There is no objection to taking it now, but I want to say something about it. I am glad the Minister has gone so far, though he has not gone as far as I expected he would go. I want to make one suggestion: I think it would be advisable for him to consider the possibility, before he remits any disqualification in respect of an offence against that particular section of the Road Traffic Act, of his strengthening his own hand by having some sort of advice, such as the advice of the President of the Circuit Court, or a judge of the High Court. I suggest he should not do this by his own Order but on advice given to him by a competent authority as to whether he ought or ought not to do it. I make that suggestion purely as a matter of administration. A very serious offence is involved under this section; it is an offence about which the public generally are becoming very alarmed. The Minister knows that there is a demand for more drastic treatment to be meted out to those people who drive cars while under the influence of drink. The Minister has taken power which no other Minister has ever had hitherto. That is a very serious step for him to take. I ask him for his own sake and for the sake of those who will come after him to fortify himself in his position by having some sort of advisory body; that body may consist of only one judge, but if he has that advice he will safeguard himself and put himself in the position of being able to stand over everything that he does. I admit that the Minister has gone a good distance in agreeing to publish notification. That is a useful amendment. The matter will be published in Iris Oifigiúil.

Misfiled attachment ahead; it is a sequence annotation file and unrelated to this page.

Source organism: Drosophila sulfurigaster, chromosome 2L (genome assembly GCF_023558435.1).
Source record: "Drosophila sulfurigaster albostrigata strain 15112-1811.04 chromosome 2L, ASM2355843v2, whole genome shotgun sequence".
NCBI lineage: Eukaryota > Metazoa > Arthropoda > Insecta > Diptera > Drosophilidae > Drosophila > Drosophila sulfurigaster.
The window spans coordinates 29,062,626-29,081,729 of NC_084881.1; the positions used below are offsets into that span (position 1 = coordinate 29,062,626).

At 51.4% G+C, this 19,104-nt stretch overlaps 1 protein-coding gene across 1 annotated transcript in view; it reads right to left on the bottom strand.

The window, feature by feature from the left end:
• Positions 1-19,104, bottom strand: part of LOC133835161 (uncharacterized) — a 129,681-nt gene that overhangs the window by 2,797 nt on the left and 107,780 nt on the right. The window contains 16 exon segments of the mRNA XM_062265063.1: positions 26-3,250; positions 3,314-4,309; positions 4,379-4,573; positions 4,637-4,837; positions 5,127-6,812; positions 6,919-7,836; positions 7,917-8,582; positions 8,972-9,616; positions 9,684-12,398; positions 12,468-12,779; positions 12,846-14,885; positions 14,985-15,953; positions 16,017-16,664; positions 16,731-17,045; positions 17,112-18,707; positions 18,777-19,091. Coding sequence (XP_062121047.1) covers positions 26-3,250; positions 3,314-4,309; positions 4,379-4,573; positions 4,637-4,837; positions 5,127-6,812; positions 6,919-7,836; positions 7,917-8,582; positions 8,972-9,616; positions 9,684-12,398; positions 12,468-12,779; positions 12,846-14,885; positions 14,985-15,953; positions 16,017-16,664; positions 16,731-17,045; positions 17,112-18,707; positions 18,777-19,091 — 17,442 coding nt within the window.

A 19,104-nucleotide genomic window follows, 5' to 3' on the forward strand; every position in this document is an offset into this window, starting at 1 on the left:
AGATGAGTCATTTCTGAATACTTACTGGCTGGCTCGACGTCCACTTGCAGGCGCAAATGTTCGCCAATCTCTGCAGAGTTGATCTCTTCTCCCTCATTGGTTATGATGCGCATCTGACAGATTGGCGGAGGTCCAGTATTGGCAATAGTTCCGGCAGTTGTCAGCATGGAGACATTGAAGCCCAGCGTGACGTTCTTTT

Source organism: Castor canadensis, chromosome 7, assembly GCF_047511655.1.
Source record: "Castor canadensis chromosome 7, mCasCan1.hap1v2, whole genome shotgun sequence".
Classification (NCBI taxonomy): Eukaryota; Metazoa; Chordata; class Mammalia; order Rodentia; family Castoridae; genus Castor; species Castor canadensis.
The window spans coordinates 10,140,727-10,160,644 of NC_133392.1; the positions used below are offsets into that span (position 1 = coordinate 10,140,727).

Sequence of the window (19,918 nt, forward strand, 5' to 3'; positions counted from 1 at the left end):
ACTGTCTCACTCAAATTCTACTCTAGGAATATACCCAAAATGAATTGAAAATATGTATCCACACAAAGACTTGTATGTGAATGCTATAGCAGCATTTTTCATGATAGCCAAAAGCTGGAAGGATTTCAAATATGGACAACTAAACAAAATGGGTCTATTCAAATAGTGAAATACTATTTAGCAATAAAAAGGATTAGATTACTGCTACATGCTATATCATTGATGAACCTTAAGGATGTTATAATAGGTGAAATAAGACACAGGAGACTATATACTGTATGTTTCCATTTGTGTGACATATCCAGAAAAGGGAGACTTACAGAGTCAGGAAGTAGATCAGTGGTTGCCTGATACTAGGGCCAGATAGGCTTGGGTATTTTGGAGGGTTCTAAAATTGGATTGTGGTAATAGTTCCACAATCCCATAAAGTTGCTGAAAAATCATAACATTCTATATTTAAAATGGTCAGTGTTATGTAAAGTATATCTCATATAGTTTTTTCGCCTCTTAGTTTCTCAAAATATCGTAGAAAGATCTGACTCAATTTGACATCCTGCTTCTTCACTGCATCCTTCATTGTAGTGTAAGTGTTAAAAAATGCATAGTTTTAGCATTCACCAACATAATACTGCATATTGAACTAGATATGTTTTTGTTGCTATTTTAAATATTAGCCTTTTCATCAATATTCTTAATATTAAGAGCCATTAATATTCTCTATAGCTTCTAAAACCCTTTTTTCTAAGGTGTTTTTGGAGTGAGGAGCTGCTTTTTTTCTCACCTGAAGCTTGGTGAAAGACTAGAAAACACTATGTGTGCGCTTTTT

I think, however, that the Minister would be well advised, to set up some machinery of the kind I am suggesting. I think it is desirable he should have some person to advise him, the President of the Circuit Court or a judge of the High Court, as to whether he ought to remit the disqualification under this section.